- Management fees: Fee budgeting is also critical. Management fees for private investments are higher than those in the public market, so determine where and how to allocate the overall fee budget.
- Onboarding: Onboarding the investment can take significant time, so advanced planning is prudent. Onboarding depends on coordination of the key partners involved; understanding their roles and responsibilities will help lead to successful outcomes.
Exhibit 2: Operational considerations—Adding private equity real estate to DC plans
Mark Andersen, Senior Vice President and Manager at Callan, shared his firm’s experiences helping institutions incorporate commercial real estate allocations into their portfolios. As DC plans replace DB plans as the retirement savings vehicle of choice and are now available to most American workers, Callan believes that the investment strategies from generations of DB plans can be applied to DC plans as well.
Institutional commercial real estate is a cornerstone of retirement plan investing but remains inaccessible to many savers due to its complexity and the private nature of the asset class. REITs have long been used as a substitute for private real estate in DC plans, and while the underlying asset is consistent, the securitization process introduces and imposes equity volatility and correlation that materially impacts the participant experience. Target date funds have a great deal of public equity, and in some cases if the REIT can be reduced and replaced with access to commercial real estate directly, it can improve the participant experience.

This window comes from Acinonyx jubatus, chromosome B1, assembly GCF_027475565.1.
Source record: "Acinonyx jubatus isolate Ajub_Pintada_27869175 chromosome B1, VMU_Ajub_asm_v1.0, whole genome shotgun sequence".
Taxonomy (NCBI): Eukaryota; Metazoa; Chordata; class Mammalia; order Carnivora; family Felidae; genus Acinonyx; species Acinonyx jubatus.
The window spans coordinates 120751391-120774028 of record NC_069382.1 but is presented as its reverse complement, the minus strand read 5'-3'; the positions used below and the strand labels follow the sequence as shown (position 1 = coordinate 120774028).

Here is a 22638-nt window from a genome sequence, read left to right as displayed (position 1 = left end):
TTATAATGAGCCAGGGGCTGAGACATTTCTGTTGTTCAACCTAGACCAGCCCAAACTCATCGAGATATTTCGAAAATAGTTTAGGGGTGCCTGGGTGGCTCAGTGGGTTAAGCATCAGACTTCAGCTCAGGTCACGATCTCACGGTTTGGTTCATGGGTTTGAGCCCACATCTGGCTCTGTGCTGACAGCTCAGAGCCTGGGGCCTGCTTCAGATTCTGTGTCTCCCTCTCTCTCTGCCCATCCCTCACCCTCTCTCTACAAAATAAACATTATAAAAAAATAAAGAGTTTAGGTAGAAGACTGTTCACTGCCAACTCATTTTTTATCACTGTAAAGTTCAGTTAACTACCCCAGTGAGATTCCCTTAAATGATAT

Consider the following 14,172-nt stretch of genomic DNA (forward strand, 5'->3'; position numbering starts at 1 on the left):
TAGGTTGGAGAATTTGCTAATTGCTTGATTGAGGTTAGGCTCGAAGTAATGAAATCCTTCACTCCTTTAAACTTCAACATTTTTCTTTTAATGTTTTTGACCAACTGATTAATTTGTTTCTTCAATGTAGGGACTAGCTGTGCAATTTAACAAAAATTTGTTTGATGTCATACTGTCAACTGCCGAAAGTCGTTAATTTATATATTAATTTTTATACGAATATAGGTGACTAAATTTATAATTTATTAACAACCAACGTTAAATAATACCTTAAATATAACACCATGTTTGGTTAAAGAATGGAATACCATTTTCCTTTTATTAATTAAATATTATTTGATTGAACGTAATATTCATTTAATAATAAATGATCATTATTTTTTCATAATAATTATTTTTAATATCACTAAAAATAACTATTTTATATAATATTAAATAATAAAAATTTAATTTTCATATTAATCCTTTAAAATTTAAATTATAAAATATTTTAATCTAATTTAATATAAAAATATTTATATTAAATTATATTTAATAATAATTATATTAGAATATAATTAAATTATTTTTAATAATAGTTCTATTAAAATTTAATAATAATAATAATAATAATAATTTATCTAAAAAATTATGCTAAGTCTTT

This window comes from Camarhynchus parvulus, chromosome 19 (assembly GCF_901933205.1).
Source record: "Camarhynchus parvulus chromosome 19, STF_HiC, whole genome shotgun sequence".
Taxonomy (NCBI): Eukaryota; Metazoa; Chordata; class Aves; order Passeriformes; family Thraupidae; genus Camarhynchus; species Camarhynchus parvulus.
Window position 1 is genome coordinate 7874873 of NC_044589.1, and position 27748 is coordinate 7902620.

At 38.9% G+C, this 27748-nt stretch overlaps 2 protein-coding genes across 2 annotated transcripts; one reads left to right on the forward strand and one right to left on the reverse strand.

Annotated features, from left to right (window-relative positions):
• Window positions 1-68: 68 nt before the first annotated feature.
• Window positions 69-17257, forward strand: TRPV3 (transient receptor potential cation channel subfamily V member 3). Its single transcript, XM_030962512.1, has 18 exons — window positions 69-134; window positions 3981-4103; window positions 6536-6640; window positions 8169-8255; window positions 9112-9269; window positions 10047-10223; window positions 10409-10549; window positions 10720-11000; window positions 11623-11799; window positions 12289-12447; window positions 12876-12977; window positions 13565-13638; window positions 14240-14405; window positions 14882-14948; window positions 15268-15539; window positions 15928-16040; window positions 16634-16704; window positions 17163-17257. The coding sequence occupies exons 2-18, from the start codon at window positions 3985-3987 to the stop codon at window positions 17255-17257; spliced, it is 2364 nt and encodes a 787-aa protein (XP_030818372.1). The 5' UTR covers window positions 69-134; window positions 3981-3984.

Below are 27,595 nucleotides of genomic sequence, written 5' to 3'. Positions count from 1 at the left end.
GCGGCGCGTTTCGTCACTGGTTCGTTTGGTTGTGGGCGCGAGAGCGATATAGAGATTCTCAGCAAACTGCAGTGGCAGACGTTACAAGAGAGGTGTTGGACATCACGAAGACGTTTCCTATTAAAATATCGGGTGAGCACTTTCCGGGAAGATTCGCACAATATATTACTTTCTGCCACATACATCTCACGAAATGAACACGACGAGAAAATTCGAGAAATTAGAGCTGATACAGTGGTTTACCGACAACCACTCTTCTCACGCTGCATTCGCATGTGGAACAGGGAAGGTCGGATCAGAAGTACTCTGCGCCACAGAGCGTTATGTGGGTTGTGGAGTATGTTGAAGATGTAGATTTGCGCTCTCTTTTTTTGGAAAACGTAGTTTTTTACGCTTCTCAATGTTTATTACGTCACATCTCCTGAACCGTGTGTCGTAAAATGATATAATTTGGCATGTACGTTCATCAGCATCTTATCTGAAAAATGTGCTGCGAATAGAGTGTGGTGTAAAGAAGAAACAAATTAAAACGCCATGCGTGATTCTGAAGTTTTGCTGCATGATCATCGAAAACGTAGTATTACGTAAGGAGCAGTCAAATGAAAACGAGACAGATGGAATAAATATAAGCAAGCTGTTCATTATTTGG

For DC plans, the participant experience is very important. The drawdowns that REITs can experience may make these products less attractive for DC plans and plan participants. The potential for equity market downside risk mitigation provided by private real estate can potentially reduce the risk that a participant will leave the plan. While REITs have experienced drawdowns in parallel with general equities, in some cases private real estate did not drawdown at all or the drawdown was quite muted.
Private real estate has also exhibited attractive diversification benefits relative to other staple asset classes in target date funds. This is not only true for equities, but bonds as well. Private real estate has shown more correlation to inflation than other asset classes, a valuable element in today's market environment.
Exhibit 3: Powerful diversifier
Correlations for 20 years ended December 31, 2020
Callan, U.S. DOL, Russell, NCREIF, FTSE, Bloomberg
Additionally, cost is undoubtedly a factor for target date funds and DC plan design. There is no passive private real estate, so inclusion of this asset class will likely be one of the most expensive elements of a target date fund or multi-asset fund. Callan believes that prudent usage of active management and its fees can benefit retirement plan savers, and that private real estate is among the highest value exposures for a fee budget.
Valuing private real estate in DC plans
Jared Martin, Consultant and Partner at Innovest Portfolio Solutions, discussed how fiduciaries view the value private real estate provides relative to other asset classes. Part of fiduciary responsibility is not only the duty of loyalty to participants, but the duty of process. This includes making sure that DB and DC participants have access to similar opportunities. Investing in direct real estate is a perfect example of the transition over the years away from just equity or fixed income investments.
One of the core reasons direct real estate is an appealing investment for participants is its return characteristics. Private real estate returns, as part of a portfolio, are driven by income distributions and the price appreciation of underlying properties. Historically, real estate has also performed well in rising rate environments, posting positive total returns in all rising rate periods since 1977. The volatility and diversification benefits of investing directly in real estate are also important to highlight. Public REITs can experience more volatility due to more market risk and correlation to the broader equity markets, while the institutional focus of direct real estate investing can help reduce volatility.